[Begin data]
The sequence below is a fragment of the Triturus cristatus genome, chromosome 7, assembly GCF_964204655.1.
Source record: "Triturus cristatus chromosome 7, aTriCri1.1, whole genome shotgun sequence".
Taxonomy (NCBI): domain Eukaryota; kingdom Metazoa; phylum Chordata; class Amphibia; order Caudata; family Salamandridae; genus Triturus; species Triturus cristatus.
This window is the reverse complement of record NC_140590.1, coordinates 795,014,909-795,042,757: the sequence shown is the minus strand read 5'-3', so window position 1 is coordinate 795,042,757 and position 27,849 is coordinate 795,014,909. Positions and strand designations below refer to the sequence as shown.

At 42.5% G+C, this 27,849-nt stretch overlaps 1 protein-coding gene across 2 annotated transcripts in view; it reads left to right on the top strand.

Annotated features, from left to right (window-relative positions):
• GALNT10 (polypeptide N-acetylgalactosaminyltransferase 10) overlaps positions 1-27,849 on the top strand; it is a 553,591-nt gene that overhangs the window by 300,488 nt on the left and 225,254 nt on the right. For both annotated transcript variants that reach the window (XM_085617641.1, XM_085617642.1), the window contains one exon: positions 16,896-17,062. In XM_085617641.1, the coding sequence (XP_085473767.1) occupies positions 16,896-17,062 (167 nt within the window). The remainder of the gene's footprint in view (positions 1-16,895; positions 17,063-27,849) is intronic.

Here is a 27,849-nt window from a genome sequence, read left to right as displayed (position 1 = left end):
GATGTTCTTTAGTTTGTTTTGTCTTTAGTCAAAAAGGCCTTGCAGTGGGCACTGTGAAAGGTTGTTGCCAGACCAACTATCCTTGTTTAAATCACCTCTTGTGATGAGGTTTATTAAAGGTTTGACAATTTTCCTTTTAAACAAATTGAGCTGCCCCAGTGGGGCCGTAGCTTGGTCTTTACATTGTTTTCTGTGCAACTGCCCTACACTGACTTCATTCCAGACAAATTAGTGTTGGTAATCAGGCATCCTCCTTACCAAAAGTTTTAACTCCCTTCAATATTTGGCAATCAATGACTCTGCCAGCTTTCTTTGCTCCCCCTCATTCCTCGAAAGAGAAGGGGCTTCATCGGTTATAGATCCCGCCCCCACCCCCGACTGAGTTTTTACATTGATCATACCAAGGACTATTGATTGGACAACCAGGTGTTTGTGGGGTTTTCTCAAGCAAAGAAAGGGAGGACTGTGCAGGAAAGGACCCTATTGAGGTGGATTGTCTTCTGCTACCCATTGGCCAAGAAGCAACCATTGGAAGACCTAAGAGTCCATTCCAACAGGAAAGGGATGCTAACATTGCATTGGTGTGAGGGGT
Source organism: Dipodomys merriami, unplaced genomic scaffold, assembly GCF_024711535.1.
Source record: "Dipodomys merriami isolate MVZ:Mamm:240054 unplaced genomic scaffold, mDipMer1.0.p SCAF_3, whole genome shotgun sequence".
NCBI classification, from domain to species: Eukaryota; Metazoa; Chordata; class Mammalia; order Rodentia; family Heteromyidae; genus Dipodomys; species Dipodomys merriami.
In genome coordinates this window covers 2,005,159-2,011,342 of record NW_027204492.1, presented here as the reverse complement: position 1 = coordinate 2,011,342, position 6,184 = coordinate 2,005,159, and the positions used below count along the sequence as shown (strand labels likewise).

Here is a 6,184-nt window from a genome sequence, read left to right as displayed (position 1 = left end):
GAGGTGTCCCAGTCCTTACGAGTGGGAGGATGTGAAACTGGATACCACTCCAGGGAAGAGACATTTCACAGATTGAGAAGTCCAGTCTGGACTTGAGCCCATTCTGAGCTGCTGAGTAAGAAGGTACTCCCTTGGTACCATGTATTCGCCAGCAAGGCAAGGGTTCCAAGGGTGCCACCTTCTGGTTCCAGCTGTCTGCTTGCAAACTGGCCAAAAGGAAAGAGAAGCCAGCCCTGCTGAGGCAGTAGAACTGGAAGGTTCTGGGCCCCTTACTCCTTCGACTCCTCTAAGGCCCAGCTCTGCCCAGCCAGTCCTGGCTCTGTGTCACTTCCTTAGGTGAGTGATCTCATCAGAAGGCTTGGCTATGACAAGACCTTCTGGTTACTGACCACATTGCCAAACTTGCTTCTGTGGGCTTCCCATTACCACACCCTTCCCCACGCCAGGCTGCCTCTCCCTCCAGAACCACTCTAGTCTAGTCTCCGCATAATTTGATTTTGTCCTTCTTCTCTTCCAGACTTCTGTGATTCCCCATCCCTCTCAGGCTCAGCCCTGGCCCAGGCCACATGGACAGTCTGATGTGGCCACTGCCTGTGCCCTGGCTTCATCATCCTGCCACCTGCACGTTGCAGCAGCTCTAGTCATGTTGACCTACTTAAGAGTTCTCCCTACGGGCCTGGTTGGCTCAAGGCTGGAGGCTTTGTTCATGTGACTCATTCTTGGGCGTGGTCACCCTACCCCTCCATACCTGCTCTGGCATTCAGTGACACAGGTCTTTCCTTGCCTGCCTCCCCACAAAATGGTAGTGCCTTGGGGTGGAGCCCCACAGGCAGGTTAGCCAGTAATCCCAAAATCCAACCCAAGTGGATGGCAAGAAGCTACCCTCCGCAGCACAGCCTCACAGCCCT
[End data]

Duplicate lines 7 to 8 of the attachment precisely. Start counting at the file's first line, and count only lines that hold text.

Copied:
• GALNT10 (polypeptide N-acetylgalactosaminyltransferase 10) overlaps positions 1-27,849 on the top strand; it is a 553,591-nt gene that overhangs the window by 300,488 nt on the left and 225,254 nt on the right. For both annotated transcript variants that reach the window (XM_085617641.1, XM_085617642.1), the window contains one exon: positions 16,896-17,062. In XM_085617641.1, the coding sequence (XP_085473767.1) occupies positions 16,896-17,062 (167 nt within the window). The remainder of the gene's footprint in view (positions 1-16,895; positions 17,063-27,849) is intronic.

Here is a 27,849-nt window from a genome sequence, read left to right as displayed (position 1 = left end):